Which meat will be on your plate this Christmas?

by Angharad Evans, Welsh Language Communications Officer

It's hard to believe that we are now counting down the last few weeks of 2021, another challenging year coming to an end, with everyone hoping that the new year will signify a better time. But what has become increasingly apparent this year is the growing appetite for shopping locally and supporting small local businesses. It's great to see farmers and their families venturing, diversifying and offering farm produce directly from the farm - which is what the customer wants today - knowing and understanding exactly where the produce on the plate comes from - from gate to plate!

With the mention of possible turkey shortages during early autumn this year, are we able to contemplate the traditional Christmas dinner without turkey, and think of an alternative meat? 

Here’s Helen Thomas, FUW's Deputy County Executive Officer in Gwent and Glamorgan to introduce two members who have ventured with their meat boxes:  “Our members Ben and wife Julia run a low input traditional farm in Monmouthshire, where their cattle and sheep are grass fed only. 

They sell their beef and lamb direct to local customers and accommodate any specific requests where possible. You only need to read the comments on social media to see how happy their customers are knowing where their meat is coming from.”

Cornel Clecs had the opportunity to have a chat with Ben and Julia from their farm, Ffynnonau and to explain more about the success of their company Hillside Beef and Lamb,  where all the Beef and Lamb is certified pasture fed by the Pasture Fed Livestock Association.  Here’s Ben to explain more:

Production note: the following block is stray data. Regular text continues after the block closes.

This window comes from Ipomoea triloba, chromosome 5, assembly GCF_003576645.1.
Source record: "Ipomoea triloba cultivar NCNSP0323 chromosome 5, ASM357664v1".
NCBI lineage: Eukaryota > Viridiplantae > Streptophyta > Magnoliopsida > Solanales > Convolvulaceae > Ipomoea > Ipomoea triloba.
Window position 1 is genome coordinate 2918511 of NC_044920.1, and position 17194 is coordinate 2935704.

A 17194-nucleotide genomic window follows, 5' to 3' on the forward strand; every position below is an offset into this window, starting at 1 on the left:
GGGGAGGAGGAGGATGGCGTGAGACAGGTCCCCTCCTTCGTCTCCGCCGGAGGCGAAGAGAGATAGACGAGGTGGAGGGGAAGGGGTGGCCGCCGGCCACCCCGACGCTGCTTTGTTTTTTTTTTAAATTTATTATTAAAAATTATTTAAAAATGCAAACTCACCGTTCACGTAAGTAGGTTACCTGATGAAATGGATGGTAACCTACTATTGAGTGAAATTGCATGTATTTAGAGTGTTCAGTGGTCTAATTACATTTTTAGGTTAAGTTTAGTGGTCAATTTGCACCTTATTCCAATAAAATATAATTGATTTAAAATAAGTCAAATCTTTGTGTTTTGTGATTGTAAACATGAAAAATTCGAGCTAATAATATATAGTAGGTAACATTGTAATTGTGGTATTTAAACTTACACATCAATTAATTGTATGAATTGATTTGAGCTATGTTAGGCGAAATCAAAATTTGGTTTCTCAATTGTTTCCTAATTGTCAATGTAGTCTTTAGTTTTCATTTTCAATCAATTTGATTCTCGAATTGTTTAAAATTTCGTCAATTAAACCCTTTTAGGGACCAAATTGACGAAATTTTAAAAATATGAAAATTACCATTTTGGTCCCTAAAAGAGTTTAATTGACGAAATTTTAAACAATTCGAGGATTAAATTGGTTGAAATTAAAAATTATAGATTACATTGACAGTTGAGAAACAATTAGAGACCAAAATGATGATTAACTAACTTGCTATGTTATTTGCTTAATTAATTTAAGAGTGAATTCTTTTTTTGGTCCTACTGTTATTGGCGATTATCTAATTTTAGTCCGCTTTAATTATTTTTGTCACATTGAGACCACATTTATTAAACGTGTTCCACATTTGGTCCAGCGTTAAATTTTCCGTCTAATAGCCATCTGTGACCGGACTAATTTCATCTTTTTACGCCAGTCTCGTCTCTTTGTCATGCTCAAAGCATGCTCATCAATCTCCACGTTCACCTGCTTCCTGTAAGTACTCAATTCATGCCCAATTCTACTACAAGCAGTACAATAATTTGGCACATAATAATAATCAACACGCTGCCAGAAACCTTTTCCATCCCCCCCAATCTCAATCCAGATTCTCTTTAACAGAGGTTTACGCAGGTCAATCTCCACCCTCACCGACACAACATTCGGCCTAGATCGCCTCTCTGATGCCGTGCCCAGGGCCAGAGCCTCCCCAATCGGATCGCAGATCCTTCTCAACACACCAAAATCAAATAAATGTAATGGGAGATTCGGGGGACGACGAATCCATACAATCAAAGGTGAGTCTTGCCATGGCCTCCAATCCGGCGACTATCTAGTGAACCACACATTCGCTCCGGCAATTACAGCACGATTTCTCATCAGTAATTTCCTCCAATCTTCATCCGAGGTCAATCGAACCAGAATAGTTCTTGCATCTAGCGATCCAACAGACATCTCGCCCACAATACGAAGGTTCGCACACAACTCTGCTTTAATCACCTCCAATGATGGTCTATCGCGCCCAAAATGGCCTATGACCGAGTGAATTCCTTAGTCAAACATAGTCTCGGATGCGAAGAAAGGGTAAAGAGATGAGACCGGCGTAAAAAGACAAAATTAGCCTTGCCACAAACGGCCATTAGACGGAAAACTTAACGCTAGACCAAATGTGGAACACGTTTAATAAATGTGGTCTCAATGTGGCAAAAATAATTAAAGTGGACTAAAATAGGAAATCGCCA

“When I started Hillside Beef and Lamb, in its original guise, we were actually selling free range pork and lamb boxes, direct off the farm and delivered locally in the back of my mother’s old Ford Fiesta. The idea of anyone having anything but Turkey at Christmas always seemed quite a strange idea to me.

“Fast forward to the last couple of years and as the business has grown, my wife and I are selling Beef all year round, and in season Lamb. We still deliver locally but now in our fridge van. We have now discovered the remarkable upsurge in orders around Christmas time, as many people try alternative Christmas meats.

At this time of year, the orders change from steaks and mince to large joints, "Enough for 9! Enough for 12, with leftovers!" Whole fillets for Beef Wellingtons, whole legs of Lamb, whole rib joints for table centrepieces. 

I think Turkey is going to be the traditional meat of choice at Christmas for many years to come yet, but it has to be said there is a lot of demand for other meats at this time too.

At a time when climate change is so big in the news, maybe good pasture fed Beef or Lamb, sourced locally is the best gift at Christmas. Low food miles and supporting local farms and businesses which support the local economy, as well as being environmentally good practice.”

Helen further explains: “There has been a lot of turbulence in the agricultural sector of late and it is vitally important to remember that it is these small family run farms that form the backbone of the local economy.

“Pasture based meat such as what Ben and Julia produce is the most sustainable food production and why it is important to buy local. The other benefits of buying locally are that it strengthens the economy and reduces the environmental impact.”

Whatever meat is on your plate this Christmas, make sure it's local and of the highest quality. I wish you and all your families a very happy Christmas. Thank you for your support and for being loyal readers once again. See you all in 2022, and do get in touch if you have any stories that would be of interest to Cornel Clecs - it would be great to hear from you.